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By James Swann
Sept. 11 — Hospitals have appealed 49 percent of Recovery Audit Contractor denials through June 2015, and have won 64 percent of the appeals that have completed the process, according to a report from a hospital association released Sept. 10.
However, the American Hospital Association's RACTrac survey said that for 89 percent of RAC denials appealed to the administrative law judge (ALJ) level, the judges have taken more than the 90 day statutory limit to render a decision, and 44 percent of all RAC appeals are still working their way through the five-level appeals process.
• an initial claims redetermination by a Medicare Administrative Contractor (MAC);
• a claims reconsideration by a qualified independent contractor (QIC);
• a hearing before an ALJ;
• a review by the Medicare Appeals Council; and
• a judicial review in U.S. district court.
The percentage of appealed RAC denials was a jump from the 44 percent appealed through the first quarter of 2015.
As of April, ALJs had a backlog of 500,000 RAC appeals.
The RACTrac survey is designed to measure the impact of the RAC program on hospitals and has been conducted since the first quarter of 2010.
Most of the survey results are cumulative, and 819 hospitals participated in the first quarter of 2014.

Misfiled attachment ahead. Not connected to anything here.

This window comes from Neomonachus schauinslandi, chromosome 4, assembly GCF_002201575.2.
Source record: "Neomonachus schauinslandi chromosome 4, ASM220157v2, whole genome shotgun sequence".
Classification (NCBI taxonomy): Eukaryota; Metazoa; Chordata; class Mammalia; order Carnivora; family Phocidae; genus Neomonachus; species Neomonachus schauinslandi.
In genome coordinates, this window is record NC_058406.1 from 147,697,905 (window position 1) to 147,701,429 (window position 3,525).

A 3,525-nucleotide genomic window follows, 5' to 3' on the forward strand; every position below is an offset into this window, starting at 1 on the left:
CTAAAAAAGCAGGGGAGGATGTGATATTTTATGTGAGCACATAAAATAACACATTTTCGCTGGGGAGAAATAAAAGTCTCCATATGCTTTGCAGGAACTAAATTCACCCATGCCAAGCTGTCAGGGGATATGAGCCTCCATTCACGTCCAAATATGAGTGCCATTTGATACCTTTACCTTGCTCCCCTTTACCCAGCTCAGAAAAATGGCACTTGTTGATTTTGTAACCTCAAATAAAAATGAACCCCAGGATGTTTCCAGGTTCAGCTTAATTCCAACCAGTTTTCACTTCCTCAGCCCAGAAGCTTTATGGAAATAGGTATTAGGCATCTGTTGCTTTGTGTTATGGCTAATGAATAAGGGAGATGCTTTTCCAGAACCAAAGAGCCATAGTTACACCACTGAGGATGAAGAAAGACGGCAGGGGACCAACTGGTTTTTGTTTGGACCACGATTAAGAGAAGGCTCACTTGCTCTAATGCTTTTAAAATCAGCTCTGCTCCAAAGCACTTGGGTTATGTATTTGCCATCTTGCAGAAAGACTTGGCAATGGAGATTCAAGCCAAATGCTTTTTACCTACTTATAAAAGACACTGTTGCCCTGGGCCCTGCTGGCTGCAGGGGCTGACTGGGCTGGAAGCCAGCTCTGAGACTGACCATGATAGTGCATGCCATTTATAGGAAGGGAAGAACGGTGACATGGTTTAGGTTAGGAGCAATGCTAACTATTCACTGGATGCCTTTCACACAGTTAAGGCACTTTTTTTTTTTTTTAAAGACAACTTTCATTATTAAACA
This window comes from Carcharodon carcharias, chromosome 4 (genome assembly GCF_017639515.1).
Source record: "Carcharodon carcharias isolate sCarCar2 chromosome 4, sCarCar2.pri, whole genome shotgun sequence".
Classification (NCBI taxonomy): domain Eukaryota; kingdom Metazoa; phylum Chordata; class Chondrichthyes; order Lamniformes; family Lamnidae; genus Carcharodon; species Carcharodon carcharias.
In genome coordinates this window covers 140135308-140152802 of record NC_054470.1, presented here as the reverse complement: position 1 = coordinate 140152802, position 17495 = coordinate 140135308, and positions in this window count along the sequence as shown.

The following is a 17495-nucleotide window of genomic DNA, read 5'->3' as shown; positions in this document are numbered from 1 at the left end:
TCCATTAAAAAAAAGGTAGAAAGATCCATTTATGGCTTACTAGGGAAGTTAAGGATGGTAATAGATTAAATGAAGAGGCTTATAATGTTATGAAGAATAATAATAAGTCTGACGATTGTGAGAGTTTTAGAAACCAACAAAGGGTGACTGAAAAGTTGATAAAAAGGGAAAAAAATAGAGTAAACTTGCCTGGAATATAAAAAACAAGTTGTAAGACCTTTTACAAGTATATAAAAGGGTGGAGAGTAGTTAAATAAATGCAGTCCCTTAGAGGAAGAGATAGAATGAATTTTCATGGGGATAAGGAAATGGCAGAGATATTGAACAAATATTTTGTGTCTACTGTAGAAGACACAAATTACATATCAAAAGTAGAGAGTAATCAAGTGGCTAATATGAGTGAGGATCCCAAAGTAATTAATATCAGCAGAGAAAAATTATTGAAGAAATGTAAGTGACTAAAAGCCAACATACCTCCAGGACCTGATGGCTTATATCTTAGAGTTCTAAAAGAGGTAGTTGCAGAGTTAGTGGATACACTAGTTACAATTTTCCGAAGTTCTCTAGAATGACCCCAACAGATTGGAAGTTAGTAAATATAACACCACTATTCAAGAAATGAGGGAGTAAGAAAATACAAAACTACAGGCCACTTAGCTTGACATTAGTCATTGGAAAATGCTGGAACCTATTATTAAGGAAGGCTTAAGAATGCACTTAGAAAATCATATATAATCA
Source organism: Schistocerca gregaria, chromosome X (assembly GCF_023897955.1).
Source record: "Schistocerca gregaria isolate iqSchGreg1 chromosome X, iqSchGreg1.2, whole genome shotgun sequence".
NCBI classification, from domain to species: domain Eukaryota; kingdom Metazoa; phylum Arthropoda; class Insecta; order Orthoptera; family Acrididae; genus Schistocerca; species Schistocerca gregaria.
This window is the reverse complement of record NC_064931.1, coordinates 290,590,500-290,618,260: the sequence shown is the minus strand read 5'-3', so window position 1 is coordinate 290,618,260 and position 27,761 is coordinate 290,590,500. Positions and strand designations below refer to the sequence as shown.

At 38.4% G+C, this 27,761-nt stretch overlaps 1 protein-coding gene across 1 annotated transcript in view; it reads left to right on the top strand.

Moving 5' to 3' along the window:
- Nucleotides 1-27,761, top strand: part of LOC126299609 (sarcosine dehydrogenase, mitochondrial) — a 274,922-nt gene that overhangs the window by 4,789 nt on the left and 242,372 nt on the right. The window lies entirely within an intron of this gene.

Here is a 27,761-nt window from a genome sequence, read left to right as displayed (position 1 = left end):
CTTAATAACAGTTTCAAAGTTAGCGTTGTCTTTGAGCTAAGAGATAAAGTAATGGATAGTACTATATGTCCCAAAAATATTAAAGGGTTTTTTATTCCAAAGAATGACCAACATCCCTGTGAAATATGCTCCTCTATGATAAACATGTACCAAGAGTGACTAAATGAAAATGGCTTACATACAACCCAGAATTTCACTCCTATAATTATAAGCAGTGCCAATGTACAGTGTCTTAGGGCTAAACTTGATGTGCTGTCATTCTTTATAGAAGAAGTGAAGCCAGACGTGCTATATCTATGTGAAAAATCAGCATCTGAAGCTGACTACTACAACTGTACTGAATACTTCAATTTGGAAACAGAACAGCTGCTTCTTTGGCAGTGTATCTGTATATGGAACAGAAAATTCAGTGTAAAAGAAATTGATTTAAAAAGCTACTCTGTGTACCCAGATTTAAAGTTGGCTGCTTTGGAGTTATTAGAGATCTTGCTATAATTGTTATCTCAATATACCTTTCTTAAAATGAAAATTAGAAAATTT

RACs are paid on a contingency fee basis by the Centers for Medicare & Medicaid Services to identify and recover Medicare overpayments.
Through the second quarter of 2015, hospitals continued to face more complex RAC denials than automated RAC denials, with an average of 627 complex denials per hospital compared to an average of 134 automated denials per hospital.
Complex RAC denials involve human review of medical records related to a claim and often involve allegations of medically unnecessary treatment, while automated denials occur without the need for human record review.
The average amount of a complex RAC denial was $5,543, compared to $918 for an automated RAC denial.
Over half (51 percent) of all automated RAC denials were due to either outpatient billing errors or outpatient coding errors, while the bulk of complex RAC denials (79 percent) were due to incorrect discharge status and incorrect coding errors.
Hospitals reported a wide range of burdens associated with RACs, including:
• increased administrative costs (31 percent);
• training and education (30 percent);
• the purchase of tracking software (22 percent);
• adding administrative responsibilities for clinical staff (16 percent); and
• modifying hospital admissions criteria (16 percent).
Fifty percent of hospitals said they spent more than $10,000 in the second quarter of 2015 handling the RAC process, while seven percent reported spending over $100,000.
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The AHA RACTrac report is at http://www.aha.org/content/15/15q2ractracresults.pdf.
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